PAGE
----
you to change this number.)
• Small files occupy fraction of sectors, the remaining
sectors are called Slack Space 松散空间.
• Large files of ten million bytes require thousands of
sectors spread across multiple tracks.
• Sectors are grouped into clusters 簇.
Tracks and sectors on a disk
Example: 3 ½ high density diskette
• 80 concentric tracks
• Each track is divided into 18 sectors.
• Each sector in turn contains 512 bytes.
• So let’s see . . . . .
80 tracks X 18 sectors X 2 sides X 512 bytes =
1,474,560 bytes = 1.4 MB
• A cluster 簇, also known as an allocation unit 分配
单元, consists of one or more sectors of storage
space, and represents the minimum amount of
space that an operating system allocates when
saving the contents of a file to a disk.
• The number of sectors per cluster is dependent on
– Type of disk (floppy disk, hard disk)
– Version of operating systems
– Size of disk
• The number of clusters per disk is determined by
the filing system (FAT 16, FAT 32 or NTFS).
• Each cluster contains 4,8,16,32,64 adjacent
• Cluster size depends on drive capacity.
• This is the smallest unit of storage the operating
system can manage.
– For example, on a PC with a 200MB hard disk, the
smallest cluster is eight sectors (8 x 512 bytes) or 4K.
On a 2GB disk, the cluster is 32K. That means a 1K
file takes up 32K on the disk, wasting an inordinate
amount of space.
– In mid-1996, the Windows 95 that came with new PCs
(Win95B) introduced the FAT32 32-bit file allocation
table which decreased the cluster size to 4K.
Slack Space (松散空间 )
• File size = 2KB
• Hard drive = 2GB
– FAT 16 – the file will use 1 cluster which is 64 sectors,
• 64 X 512 bytes per sector = 32KB – 2KB = 30KB slack space
– FAT 32 – the file will use 1 clusters which is 8 sectors,
• 8 X 512 bytes per sector = 4KB – 2KB = 2KB slack space
– NTFS – the file will use 1 cluster which is 4 sectors,
• 4 X 512 bytes per sector = 2KB – 2KB = 0 slack space
• So, what does this all mean to us, as Windows XP
– The bigger your disk – the bigger your clusters (because
there is a maximum number of clusters per disk).
– One way to help alleviate the problem of slack space is
to partition the hard drive into smaller “drives”.
Reducing the drive size will reduce the cluster size.
File Allocation Table
• FAT 文件分区表: Contains an entry for every
cluster on the disk.
• All clusters in a file are chained together.
FAT Gives each cluster the number of the
next cluster for that file
• All the clusters can be found when the first
cluster is known.
FAT File Systems
• FAT 16 – oldest, created for DOS, supported by most
OSs’, cannot be installed on partitions larger than 4 GB
• FAT 32 – supports disks up to 2TB in size, compatible
with Windows 98 and up
– NOTE: Microsoft Windows 2000, XP only supports
FAT32 partitions up to a size of 32 GB.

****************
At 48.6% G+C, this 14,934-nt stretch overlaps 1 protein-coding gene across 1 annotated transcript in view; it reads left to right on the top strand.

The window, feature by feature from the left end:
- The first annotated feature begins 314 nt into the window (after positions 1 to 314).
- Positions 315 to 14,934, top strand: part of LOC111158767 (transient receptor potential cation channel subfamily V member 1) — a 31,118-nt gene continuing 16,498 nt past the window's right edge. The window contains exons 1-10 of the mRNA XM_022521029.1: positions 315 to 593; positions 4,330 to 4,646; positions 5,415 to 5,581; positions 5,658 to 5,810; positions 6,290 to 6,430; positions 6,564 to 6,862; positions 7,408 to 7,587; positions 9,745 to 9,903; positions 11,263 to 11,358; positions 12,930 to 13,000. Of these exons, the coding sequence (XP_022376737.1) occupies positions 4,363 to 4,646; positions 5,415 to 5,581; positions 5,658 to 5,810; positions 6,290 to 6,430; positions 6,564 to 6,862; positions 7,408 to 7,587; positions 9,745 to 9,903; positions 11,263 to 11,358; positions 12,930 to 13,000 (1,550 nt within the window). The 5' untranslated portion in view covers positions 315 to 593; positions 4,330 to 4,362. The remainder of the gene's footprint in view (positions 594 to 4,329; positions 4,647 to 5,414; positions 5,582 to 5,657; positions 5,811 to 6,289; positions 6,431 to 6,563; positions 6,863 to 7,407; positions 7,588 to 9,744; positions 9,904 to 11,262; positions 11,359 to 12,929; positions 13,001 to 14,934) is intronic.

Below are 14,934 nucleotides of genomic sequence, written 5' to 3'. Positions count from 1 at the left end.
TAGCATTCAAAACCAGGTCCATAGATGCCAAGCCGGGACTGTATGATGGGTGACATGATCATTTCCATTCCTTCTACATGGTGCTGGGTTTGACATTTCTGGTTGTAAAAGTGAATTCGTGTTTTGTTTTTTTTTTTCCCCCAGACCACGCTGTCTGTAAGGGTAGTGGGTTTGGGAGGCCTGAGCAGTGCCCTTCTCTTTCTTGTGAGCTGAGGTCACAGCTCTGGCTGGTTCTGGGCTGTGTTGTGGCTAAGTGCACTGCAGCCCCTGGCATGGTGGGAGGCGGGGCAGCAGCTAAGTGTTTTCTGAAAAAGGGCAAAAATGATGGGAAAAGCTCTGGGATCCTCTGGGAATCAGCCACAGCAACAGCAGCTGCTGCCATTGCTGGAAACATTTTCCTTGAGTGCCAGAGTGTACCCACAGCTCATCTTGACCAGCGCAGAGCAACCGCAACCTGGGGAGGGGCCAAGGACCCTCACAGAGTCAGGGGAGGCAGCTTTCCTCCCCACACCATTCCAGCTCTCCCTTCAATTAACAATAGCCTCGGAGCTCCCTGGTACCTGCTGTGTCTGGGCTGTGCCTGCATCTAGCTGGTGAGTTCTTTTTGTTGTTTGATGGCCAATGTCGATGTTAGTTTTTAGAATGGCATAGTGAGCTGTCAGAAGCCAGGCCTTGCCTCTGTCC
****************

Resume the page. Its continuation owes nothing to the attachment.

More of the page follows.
– File on this File System up to 4GB.
• New Technology File System 新技术文件系统
• An optional file system for Windows NT, 2000
and XP operating systems. NTFS is the more
advanced file system, compared to FAT32.
• It improves performance and is required in order
to implement numerous security and
administrative features in the OS.
– For example, NTFS supports Active Directory
domain names and provides file encryption.
Permissions can be set at the file level rather than by
folder, and individual users can be assigned disk
– No limit to the sector size
– better file security (Encrypting File System) :
enables data to be encrypted as it is saved to
– disk compression
– supports the Unicode character set and allows
file names up to 255 characters in length.
– File and Folder Permissions
– reliability and stability.
– logging features: NTFS is designed to log
activity and recover on the fly from hard disk
– Cluster size is variable depending on the size
of the logical drives.
– More efficient allocation of disk space
– Supports data access control and ownership
privileges to restrict unauthorized access to
data in a multi-user environment
– NTFS volumes can not be accessed by DOS,
or Windows 95 or Windows 98.
• Compact Disc File System (CDFS 光盘文件系统)
– recording and naming files on a CD
• Universal Disk Format (UDF 通用磁盘格式)
– Universal Disk Format (UDF) is a file system defined
by the Optical Storage Technology Association.
– UDF is the successor to the ISO 9660 (CDFS) format.
– UDF is used for removable media such as DVD, CD,
compact disc–recordable (CD-R), compact disc–
rewritable (CD-RW), write once, read many (WORM)
Default Cluster Sizes for Volumes with
Windows XP Professional File Systems
Which file system should you use?
• If your computer runs only Windows XP
and you do not plan to install other OS,
• However if you want to use other OS and
you want to access the volumes you must
use FAT16 or FAT32
OS and File System Compatibility
Operating System FAT16 FAT32 NTFS
Windows 95, 98, ME
(prior to OSR2)
• For more information about file system, access:
END of Unit 3